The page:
Save on heating costs: De-draft your home now

Hunt down those annoying drafts of cold air to make your home cozier and more energy efficient this winter.

Yahoo Homes

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A chilly draft in your house won't just keep you from getting a good night's sleep, but it'll also wreak havoc on your utility bills. So, make sure to protect your beauty sleep - and your pocket book - by hunting down those drafts and stopping them in their tracks.

 "Start with a general walk-through of your house on a windy day. Try to feel where the cold air is coming in," says Marie Leonard, author of the DIY book, Marie's Home Improvement Guide.

Once you've identified where the drafts are coming from, there are a variety of steps you can take to make your home a bit cozier.

Keep reading to learn moreā€¦

Tip #1 - Replace Your Windows

This might be one of the biggest improvements you can make to a drafty house, especially if your home has older, single pane windows.

"Most of the older windows are single pane glass, which has no insulation factor at all," Leonard says. "And these older windows tend not to fit perfectly, so over time drafts come in."

And the advantage of replacing older, single pane windows with newer windows can be huge.

"Replacement windows these days are double pane, and they have a gas between the two panes which is an insulating factor," Leonard says. "If they're installed correctly and well, they fit perfectly and seal all the gaps in the wall - virtually eliminating drafts around the windows."

And while Leonard notes that most windows cost between $300 and $500 dollars,  you'll likely recoup some of that money in savings on your utility bills, and your home will feel a lot cozier.

Sounds like a pretty good investment, right?

Tip #2 - Use Caulk To Fill All Gaps

Using caulk to fill in gaps around windows and doors is another way to reduce drafts in your home.

"Permanent caulking, often called window and door caulk, goes around windows and doors where wood meets the wall, like the window or door frame," says Leonard. "Anywhere two different materials connect, a gap can form over time. When you caulk these gaps, you can stop drafts of cold air from leaking in."

Aside from doors and windows, you'll also want to check the gaps around the places where electrical or gas lines enter your house. Why? Because "If it's not a tight fit where these lines come through, air and wind can sneak in," Leonard says.

In addition to protecting your home from drafts, caulking your home's exterior will also help keep water from getting in and protect your walls from water damage.

Tip #3 - Install New Doors

Just like your windows, over time your doors might shift in their frames. When they don't fit correctly, drafts can get in around the edges.

In fact, the Department of Energy's (DOE) website notes that you should always inspect doors for air leaks.

"See if you can rattle them, since movement means possible air leaks," writes the DOE. "If you can see daylight around a door or window frame, then the door or window leaks."

As a solution, the DOE suggests you replace your old doors with new, "high-performance" ones.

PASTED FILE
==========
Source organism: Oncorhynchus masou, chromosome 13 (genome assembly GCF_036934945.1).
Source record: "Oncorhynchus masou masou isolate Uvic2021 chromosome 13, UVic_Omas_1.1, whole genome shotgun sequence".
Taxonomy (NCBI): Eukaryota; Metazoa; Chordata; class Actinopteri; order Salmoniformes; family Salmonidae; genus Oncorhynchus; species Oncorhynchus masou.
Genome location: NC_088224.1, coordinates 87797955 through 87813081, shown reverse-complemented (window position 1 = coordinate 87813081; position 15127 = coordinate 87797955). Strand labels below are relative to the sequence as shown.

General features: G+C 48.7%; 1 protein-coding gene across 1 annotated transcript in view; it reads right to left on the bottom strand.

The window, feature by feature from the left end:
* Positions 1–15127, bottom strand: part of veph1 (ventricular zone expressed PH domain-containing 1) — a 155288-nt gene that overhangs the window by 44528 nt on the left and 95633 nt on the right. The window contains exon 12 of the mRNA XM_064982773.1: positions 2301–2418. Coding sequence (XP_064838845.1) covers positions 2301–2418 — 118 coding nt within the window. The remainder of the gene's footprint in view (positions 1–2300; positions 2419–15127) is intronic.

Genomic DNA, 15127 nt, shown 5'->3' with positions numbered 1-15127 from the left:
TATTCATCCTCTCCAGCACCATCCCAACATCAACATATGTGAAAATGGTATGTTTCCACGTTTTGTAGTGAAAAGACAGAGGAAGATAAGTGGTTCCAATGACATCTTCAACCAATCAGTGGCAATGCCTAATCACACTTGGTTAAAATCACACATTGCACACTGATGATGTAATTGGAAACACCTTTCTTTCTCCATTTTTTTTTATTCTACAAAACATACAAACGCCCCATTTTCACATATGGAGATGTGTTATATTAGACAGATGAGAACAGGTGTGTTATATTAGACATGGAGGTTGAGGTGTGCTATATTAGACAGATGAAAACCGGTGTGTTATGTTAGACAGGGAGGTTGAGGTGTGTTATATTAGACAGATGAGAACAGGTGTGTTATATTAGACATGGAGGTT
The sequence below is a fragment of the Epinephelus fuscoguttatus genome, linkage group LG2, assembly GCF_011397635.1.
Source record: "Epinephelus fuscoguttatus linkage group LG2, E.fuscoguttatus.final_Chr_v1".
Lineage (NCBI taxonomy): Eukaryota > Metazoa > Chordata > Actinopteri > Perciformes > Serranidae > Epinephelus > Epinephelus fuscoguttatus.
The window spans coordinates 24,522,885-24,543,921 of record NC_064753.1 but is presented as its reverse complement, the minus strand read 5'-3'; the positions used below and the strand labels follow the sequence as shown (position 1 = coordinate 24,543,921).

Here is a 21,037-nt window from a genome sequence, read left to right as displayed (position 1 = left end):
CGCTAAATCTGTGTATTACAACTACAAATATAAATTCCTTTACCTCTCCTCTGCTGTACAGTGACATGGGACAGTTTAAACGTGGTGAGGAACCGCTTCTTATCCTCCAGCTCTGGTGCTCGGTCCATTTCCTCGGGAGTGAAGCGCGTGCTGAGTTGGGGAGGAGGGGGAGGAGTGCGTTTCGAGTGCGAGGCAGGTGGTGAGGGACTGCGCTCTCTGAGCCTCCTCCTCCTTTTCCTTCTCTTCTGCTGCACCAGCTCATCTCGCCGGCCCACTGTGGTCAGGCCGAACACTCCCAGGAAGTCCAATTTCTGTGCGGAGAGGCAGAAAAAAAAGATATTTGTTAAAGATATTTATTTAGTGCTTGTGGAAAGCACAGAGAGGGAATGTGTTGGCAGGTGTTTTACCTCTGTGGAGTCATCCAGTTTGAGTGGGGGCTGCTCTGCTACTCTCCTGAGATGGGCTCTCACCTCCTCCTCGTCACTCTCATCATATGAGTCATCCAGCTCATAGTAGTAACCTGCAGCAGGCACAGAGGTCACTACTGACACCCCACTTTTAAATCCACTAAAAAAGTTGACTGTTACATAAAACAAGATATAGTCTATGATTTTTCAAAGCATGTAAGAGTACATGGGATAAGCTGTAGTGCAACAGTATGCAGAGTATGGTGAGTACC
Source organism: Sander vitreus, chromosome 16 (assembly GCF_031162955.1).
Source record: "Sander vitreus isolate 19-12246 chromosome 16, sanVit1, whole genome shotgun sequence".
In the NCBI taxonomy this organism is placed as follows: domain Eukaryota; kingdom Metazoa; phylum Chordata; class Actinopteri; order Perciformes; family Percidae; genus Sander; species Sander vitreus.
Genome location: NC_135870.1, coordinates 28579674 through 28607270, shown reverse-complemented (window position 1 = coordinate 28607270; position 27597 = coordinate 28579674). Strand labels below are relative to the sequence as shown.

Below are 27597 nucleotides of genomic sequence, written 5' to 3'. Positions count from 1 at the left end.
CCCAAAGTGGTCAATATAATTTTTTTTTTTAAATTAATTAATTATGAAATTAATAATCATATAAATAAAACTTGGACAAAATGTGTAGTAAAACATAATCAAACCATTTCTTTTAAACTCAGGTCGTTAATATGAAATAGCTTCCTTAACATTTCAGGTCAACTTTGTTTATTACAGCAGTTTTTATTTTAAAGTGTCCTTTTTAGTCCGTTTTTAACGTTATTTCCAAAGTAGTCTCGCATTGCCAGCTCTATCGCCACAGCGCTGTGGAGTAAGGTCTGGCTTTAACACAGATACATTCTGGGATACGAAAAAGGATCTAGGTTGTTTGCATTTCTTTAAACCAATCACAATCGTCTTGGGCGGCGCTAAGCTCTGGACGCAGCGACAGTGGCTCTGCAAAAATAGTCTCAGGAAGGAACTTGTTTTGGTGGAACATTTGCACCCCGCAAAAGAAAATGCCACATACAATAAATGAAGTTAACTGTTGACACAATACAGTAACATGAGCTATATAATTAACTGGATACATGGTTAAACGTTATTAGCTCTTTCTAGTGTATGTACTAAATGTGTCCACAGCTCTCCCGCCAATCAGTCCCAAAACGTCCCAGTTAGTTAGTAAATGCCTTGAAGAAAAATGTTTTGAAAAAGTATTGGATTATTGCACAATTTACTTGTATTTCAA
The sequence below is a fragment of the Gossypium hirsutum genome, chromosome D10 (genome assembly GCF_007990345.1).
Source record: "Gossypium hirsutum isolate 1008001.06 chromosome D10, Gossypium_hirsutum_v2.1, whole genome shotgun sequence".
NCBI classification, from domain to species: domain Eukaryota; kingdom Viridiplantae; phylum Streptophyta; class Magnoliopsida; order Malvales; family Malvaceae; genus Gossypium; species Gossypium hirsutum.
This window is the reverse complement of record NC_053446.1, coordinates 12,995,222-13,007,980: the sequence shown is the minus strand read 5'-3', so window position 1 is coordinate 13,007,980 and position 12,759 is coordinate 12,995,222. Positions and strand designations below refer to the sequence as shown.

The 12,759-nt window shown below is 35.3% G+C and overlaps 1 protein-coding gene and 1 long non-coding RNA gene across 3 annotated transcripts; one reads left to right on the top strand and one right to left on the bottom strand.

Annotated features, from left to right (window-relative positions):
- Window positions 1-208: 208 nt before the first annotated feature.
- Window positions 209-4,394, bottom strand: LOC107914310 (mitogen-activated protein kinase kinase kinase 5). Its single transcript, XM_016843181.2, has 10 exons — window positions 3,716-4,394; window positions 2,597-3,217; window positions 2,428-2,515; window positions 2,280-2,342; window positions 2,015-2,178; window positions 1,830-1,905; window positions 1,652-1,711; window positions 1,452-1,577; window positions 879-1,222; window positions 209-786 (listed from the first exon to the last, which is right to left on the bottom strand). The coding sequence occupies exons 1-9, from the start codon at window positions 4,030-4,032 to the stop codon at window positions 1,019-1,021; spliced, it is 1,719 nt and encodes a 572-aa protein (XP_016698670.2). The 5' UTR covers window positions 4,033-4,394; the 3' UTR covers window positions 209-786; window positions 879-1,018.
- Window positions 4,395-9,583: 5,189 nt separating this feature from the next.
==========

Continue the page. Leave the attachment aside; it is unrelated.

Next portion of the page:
"Technology has changed," Leonard says. "Exterior doors are built better these days. They have good insulation qualities."

And because a new door can cost up to $1200 including installation, according to Leonard, you'll probably want a professional to handle the installation.

"Hanging doors correctly is very challenging," Leonard warns. "It takes someone who knows what they're doing. Doors don't close easily unless they're hung correctly."

[Looking to make some home improvements? Click to find the right contractor now.]

Tip #4 - Weather-Strip Your Current Windows and Doors

If replacing your door isn't possible right now and you can't stand the drafts coming through, it might be time to update your weather stripping.

This is usually some kind of foam or rubber strip that fits inside the door jamb. When the door closes, it presses against this strip, making an airtight seal to keep drafts from getting in.

"Weather stripping is a good way to get through another winter until you have money to replace a door," Leonard suggests. "Over time, weather stripping doesn't work as well as it used to. But it should be fairly simple to take out the old weather stripping and replace it with new weather stripping."

Another option is a plastic sheeting you stick over your window and window frame, often with double sided tape, and then blow a hair dryer over it. "The heat from the hair dryer shrinks the plastic, creating an invisible, draft-proof barrier," says Leonard. "But it's not weather proof, so make sure you put it on inside your house, not outside."

Installed correctly, weather stripping can go a long way in cutting down drafts around your home.

Tip #5 - Get An Energy Audit

If you've tried some of the suggestions above, but still feel those aggravating blasts of cold air, it might be time to call in the professionals and get a home energy audit.

"You can get a home inspection - a thermal imaging audit," Leonard says. "They'll come, fill your house up with hot air, and see where the hot air leaks out. For people struggling to figure out the problem and find their leaks, this is a great solution."

Not only will an energy audit help you locate your problem areas, but your auditors might suggest some priorities to fix that will help you save energy - and money.

"There are many programs available through state governments or energy companies that offer incentives or rebates to consumers to help them be more energy efficient," Leonard notes.

It's enough to make you feel warm all over.

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